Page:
Three Maine schools and a community center faced threats of violence on Halloween.
At Bangor High School, it was a stolen firearm found in a locker. At Nokomis Regional High School in Newport, a 14-year-old allegedly wrote a threatening note on a school bathroom wall. At Hall-Dale High School in Farmingdale, a student was accused of making a verbal threat about a school shooting. And at the Fort Fairfield Community Center, an 11-year-old allegedly brandished a pellet gun.
Despite last week’s Halloween spike, kids are actually bringing weapons to school less often than they did at the start of the decade, and students feel less threatened.
The results of a national survey on youth health and safety conducted every two years show that both the numbers of students who bring weapons to school and the numbers of students who were threatened by weapons on campus have gone down since 2000.
The percentage of Maine students who said they had brought a weapon to school at least once in the 30 days before the survey — called the Maine Integrated Youth Health Survey — remains higher than the national average.
In 2011, 8 percent of students said they had possessed a gun, a knife or a club while on school property at some point in the 30 days before the survey. In 2017 — the most recent year for which data are available — it was just over 5 percent. Nationally, 5.4 percent of students had brought a weapon to school in 2011, a number that fell to 3.8 percent in 2017.
While Maine students were more likely to bring a weapon to school than their counterparts in the rest of the nation, they were slightly less likely to feel threatened by weapons on campus.
In 2017, 5.5 percent of Maine students said in the survey that they had been threatened or injured by a weapon on school property in the month prior to the survey. Nationally, the threats were slightly more prevalent, with 6 percent of students responding that they had recently been threatened or injured by a weapon while at school.
Students in fifth through 12th grade take the Maine Integrated Youth Health Survey every other year.
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The decline in possession of weapons at school and in the prevalence of weapon-related threats in schools also holds true for overall juvenile crime, according to Jeffrey Butts, director of the Research and Evaluation Center at the John Jay College of Criminal Justice in New York City.
“One popular theory is that the drug trade was much more dangerous 30 years ago. Kids that lived in neighborhoods with active drug sales going on often felt that they needed to have a gun on them to protect themselves,” he said. “The daily threat from street-corner drug sales has gone way down.”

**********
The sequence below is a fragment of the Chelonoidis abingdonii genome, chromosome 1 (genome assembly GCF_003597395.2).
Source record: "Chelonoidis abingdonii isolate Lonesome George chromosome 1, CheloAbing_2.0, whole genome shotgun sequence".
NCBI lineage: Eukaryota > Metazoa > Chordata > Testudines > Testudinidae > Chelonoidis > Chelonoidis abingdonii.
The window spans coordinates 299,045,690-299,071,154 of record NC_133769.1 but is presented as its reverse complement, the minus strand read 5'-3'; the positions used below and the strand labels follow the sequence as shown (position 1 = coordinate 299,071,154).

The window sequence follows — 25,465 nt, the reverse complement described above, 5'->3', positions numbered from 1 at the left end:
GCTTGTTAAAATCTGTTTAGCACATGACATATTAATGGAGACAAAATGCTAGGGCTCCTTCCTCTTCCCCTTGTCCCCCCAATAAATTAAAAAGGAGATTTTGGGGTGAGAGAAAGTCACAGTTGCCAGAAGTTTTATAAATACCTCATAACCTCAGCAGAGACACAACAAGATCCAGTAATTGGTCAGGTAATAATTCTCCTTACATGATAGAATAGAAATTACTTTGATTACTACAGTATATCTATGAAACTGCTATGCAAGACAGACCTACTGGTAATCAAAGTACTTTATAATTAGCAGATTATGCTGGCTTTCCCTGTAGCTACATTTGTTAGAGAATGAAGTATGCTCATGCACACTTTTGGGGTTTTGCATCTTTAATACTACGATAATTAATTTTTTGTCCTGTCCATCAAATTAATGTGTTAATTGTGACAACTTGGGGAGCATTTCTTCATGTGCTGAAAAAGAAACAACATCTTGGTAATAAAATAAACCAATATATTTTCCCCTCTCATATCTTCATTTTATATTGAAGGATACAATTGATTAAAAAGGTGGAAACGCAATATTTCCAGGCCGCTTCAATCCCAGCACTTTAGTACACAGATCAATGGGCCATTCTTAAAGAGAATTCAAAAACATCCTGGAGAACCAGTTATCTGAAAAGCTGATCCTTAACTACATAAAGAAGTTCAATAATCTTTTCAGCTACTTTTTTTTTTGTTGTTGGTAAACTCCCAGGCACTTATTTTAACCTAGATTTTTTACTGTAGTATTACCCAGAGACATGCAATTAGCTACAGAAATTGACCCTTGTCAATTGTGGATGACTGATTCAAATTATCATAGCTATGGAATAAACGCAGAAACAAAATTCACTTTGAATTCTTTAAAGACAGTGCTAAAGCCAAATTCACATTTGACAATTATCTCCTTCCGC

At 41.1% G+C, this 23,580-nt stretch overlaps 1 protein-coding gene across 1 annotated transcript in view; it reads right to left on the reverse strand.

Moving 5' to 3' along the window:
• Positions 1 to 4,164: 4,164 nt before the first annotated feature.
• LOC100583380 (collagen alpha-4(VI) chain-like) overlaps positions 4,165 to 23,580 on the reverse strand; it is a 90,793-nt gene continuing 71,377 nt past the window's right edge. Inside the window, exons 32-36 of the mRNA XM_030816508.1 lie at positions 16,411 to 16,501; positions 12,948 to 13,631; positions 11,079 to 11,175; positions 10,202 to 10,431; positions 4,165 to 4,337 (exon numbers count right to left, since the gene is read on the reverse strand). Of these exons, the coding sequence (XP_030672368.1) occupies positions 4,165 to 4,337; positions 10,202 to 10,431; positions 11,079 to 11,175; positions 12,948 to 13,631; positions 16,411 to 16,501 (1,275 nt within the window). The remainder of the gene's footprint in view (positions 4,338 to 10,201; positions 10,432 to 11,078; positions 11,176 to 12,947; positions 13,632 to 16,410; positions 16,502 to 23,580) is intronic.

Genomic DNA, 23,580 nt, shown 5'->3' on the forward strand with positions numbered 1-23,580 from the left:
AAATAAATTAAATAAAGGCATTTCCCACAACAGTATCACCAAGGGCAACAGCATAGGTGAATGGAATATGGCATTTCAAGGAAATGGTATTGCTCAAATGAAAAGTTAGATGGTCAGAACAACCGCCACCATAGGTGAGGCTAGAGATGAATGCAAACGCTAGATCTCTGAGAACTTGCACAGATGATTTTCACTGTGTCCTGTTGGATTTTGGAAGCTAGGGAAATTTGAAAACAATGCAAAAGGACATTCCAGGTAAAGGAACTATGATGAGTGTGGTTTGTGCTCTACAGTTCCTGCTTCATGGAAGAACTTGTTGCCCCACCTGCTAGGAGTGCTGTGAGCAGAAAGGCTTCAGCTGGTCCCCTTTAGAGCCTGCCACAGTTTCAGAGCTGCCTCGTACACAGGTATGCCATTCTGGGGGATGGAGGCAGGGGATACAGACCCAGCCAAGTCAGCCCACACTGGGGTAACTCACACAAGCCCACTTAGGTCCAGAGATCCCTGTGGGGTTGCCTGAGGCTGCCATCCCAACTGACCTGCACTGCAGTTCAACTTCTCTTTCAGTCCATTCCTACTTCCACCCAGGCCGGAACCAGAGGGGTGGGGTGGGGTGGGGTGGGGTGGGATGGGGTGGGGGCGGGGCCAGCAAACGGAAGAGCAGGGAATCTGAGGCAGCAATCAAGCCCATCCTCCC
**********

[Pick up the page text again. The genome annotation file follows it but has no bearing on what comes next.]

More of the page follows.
Even with the decline, one in every 20 Maine students admitted to bringing a gun, knife or club to school in the past 30 days. If those students were all prosecuted in the juvenile justice system, research shows that they would be more likely than their peers to commit crimes as adults, and they would have a lower chance of graduating from high school.
“Once kids have an arrest or a charge history, they are more likely to be prosecuted again,” Butts said. “Contact with a police officer, especially formal processing, is never good for a kid.”
If minors are tried and sentenced in adult court — which is legal in all 50 states — they develop an even higher likelihood of future offenses than they would have if they had been charged with similar offenses in juvenile court. In Maine, the juvenile justice system has rehabilitation rather than punishment as its sole goal.
Last week, the Bangor High School student accused of bringing a stolen handgun to school was arrested and charged with one felony, theft of a firearm and two misdemeanors: burglary to a motor vehicle and possession of a firearm on school property. The student at Nokomis and the 11-year-old in Fort Fairfield drew misdemeanor charges of terrorizing. And the Hall-Dale student was taken into protective custody.
In deciding whether to charge a minor, police, prosecutors and judges weigh a range of factors — including a child’s family background, prior offenses and the seriousness of the crime — and ultimately make a judgment call that could affect a child’s entire life, Butts said.
There’s also a desire to prevent future threats to public safety by the same children.
“Police officers are risk-averse,” Butts said. “They don’t want to be accused of having neglected something so their inclination is to react strongly just to protect themselves.”
It takes a juvenile justice system with thoughtful actors to choose the best path forward in every juvenile case, Butts said.
“You don’t want to just ignore every incident that seems minor. But that takes human intelligence and judgment to know what kind of case you’re looking at,” he said. “We do it because it’s the only way to ensure some kind of intervention. It’s justified if the consequences of doing nothing are worse.”